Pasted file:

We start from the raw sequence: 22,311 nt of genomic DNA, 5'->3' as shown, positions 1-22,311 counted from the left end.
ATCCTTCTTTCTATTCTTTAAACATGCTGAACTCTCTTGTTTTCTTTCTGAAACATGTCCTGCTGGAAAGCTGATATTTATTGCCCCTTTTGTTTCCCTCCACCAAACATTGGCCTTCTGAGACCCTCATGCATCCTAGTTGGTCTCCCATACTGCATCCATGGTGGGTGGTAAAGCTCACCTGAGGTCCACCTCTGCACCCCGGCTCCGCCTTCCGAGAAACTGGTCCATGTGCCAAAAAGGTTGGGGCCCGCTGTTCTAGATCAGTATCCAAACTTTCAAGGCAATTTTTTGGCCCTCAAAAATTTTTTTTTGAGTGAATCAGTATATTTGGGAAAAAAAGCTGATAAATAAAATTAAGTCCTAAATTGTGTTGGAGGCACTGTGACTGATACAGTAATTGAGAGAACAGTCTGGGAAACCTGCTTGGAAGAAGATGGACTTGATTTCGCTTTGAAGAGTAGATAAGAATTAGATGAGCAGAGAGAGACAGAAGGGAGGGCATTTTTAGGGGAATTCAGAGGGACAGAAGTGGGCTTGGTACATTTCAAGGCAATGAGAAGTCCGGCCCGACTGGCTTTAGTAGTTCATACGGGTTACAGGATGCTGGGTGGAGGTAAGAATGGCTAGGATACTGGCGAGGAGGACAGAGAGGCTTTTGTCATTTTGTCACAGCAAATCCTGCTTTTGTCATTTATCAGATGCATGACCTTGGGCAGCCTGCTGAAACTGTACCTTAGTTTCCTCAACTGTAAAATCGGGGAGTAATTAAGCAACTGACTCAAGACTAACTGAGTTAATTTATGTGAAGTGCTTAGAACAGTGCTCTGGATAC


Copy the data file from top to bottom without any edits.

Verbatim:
We start from the raw sequence: 22,311 nt of genomic DNA, 5'->3' as shown, positions 1-22,311 counted from the left end.
ATCCTTCTTTCTATTCTTTAAACATGCTGAACTCTCTTGTTTTCTTTCTGAAACATGTCCTGCTGGAAAGCTGATATTTATTGCCCCTTTTGTTTCCCTCCACCAAACATTGGCCTTCTGAGACCCTCATGCATCCTAGTTGGTCTCCCATACTGCATCCATGGTGGGTGGTAAAGCTCACCTGAGGTCCACCTCTGCACCCCGGCTCCGCCTTCCGAGAAACTGGTCCATGTGCCAAAAAGGTTGGGGCCCGCTGTTCTAGATCAGTATCCAAACTTTCAAGGCAATTTTTTGGCCCTCAAAAATTTTTTTTTGAGTGAATCAGTATATTTGGGAAAAAAAGCTGATAAATAAAATTAAGTCCTAAATTGTGTTGGAGGCACTGTGACTGATACAGTAATTGAGAGAACAGTCTGGGAAACCTGCTTGGAAGAAGATGGACTTGATTTCGCTTTGAAGAGTAGATAAGAATTAGATGAGCAGAGAGAGACAGAAGGGAGGGCATTTTTAGGGGAATTCAGAGGGACAGAAGTGGGCTTGGTACATTTCAAGGCAATGAGAAGTCCGGCCCGACTGGCTTTAGTAGTTCATACGGGTTACAGGATGCTGGGTGGAGGTAAGAATGGCTAGGATACTGGCGAGGAGGACAGAGAGGCTTTTGTCATTTTGTCACAGCAAATCCTGCTTTTGTCATTTATCAGATGCATGACCTTGGGCAGCCTGCTGAAACTGTACCTTAGTTTCCTCAACTGTAAAATCGGGGAGTAATTAAGCAACTGACTCAAGACTAACTGAGTTAATTTATGTGAAGTGCTTAGAACAGTGCTCTGGATAC